” Because of this, social historians such as Pomeroy have argued that, although women’s work was necessary to the functioning of society, it was too closely associated with the monotonous and laborious work of slaves to be especially honourable.19 The work of men, on the other hand, included tilling the fields and sowing and harvesting crops – work which was also undertaken by slaves and which seems itself dull and demanding. This work, although equally as important to the Athenian household as was the production of clothing and bedding, seems not to hold the same stigma.
Wool working was not restricted to citizen women, freedwomen and slaves, but was also undertaken by highborn women. Each year in Athens two young women were responsible for the creation of a woollen garment for the statue of Athena that stood on the Acropolis. This was part of a major religious ceremony, the procession of the Panathenaea, which honoured Athena, the patron goddess of Athens and the patroness of weaving. The privileged women were chosen from among the elite class to weave the garment over a period of nine months.20 Their involvement in the religious procession demonstrates that women had a firm place in public worship.”
It struck me recently that we moderns have a historically weird attitude towards work that is monotonous and laborious. I found myself engaged in playing a monotonous game on the ipad, enjoying the rhythm and low-grade mental effort of problem solving and a task that required a certain amount of hand-eye coordination. A game that was rhythmic and regular enough to let me also attend to a television show, a conversation, or the drifting of my own thoughts. And it occurred to me that maybe we’ve evolved to enjoy a certain kind of monotonous work, a rhythmic kind of labor that busies our hands and part of our mind but once we’ve achieved a degree of mastery allows our minds to wander, to daydream, to create. I write poetry while walking, sing songs while working. Maybe mindless hand work allows room for a certain kind of creativity? Maybe it’s not merely servile but indeed can be freeing?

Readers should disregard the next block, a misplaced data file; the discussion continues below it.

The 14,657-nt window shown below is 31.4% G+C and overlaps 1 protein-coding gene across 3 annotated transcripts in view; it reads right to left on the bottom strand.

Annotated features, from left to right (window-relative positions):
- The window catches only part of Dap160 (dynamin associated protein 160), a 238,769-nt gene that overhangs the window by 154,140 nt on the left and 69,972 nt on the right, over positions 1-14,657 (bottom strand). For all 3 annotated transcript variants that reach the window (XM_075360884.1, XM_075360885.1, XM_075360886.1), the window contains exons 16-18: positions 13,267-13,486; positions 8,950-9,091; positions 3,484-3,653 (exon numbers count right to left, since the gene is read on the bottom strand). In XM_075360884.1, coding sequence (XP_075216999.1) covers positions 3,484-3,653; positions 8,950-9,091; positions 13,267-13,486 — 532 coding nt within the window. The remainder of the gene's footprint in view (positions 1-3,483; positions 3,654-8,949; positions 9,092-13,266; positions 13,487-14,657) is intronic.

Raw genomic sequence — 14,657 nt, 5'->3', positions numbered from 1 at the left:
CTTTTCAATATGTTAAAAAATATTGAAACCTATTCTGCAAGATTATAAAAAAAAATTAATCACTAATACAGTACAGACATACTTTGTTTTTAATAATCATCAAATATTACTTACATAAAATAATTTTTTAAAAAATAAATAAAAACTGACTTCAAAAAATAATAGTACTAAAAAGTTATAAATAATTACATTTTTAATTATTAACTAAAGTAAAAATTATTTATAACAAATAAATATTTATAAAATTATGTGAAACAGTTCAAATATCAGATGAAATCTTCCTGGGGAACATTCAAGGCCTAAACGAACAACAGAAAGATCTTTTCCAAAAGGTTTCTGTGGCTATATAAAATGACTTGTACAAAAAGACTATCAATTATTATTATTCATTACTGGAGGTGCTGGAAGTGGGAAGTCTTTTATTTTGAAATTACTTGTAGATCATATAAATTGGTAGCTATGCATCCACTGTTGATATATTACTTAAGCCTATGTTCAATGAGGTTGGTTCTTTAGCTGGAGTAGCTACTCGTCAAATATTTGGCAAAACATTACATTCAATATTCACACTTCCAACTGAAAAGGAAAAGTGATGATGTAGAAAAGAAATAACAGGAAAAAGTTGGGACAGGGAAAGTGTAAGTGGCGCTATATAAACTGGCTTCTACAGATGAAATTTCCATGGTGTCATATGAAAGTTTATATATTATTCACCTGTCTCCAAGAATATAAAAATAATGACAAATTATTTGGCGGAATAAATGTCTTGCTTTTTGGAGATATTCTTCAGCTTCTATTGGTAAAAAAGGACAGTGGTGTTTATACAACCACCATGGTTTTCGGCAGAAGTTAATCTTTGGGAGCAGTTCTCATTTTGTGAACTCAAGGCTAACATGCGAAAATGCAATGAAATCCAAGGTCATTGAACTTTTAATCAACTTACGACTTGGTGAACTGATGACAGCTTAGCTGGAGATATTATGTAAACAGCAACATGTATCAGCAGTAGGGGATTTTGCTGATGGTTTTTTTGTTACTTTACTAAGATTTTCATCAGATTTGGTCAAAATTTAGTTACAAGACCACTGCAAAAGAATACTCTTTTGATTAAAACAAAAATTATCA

“Archaeology indicates that the household, as we have seen above, rather than being a place of isolation was in fact a backdrop for social integration. We can see that men and women from different classes would meet in the oikos and that the evidence to support exclusively female and male spaces in Athenian households is tenuous.”
“Studies of ancient Athenian women have too often focused on their lack of economic freedoms rather than their contributions to the economy. I argue that if work is valued, then workers are valued, and in fifth-century BCE Athens, thread and cloth mattered. Representations of women spinning and weaving abounded within this period, which indicate that the work of women was a valued asset to society. Women who could weave were more desirable and well-respected. For ancient Athenians, spinning and weaving was a necessity; it was also a metaphor for human skill, honour, cohesion and life. To confirm the importance of thread work, it commonly appeared in mythology and is strongly tied with the most important goddess of ancient Athens: Athena. Textile manufacture was central to the ancient Athenian domestic economy and the role of women in the Athenian textile industry was significant.”
I love the point about how often spinning and weaving were important metaphors in myth and legend. They were an integral part of the imaginative life. The Fates were spinners. Athene’s great gift to mankind is weaving. Maybe we devalue these jobs because we have become accustomed to cheap textiles made in factories by people who are underpaid and treated badly. At a time when queens did their own spinning and weaving, it was hardly servile work. It was understood to be vital.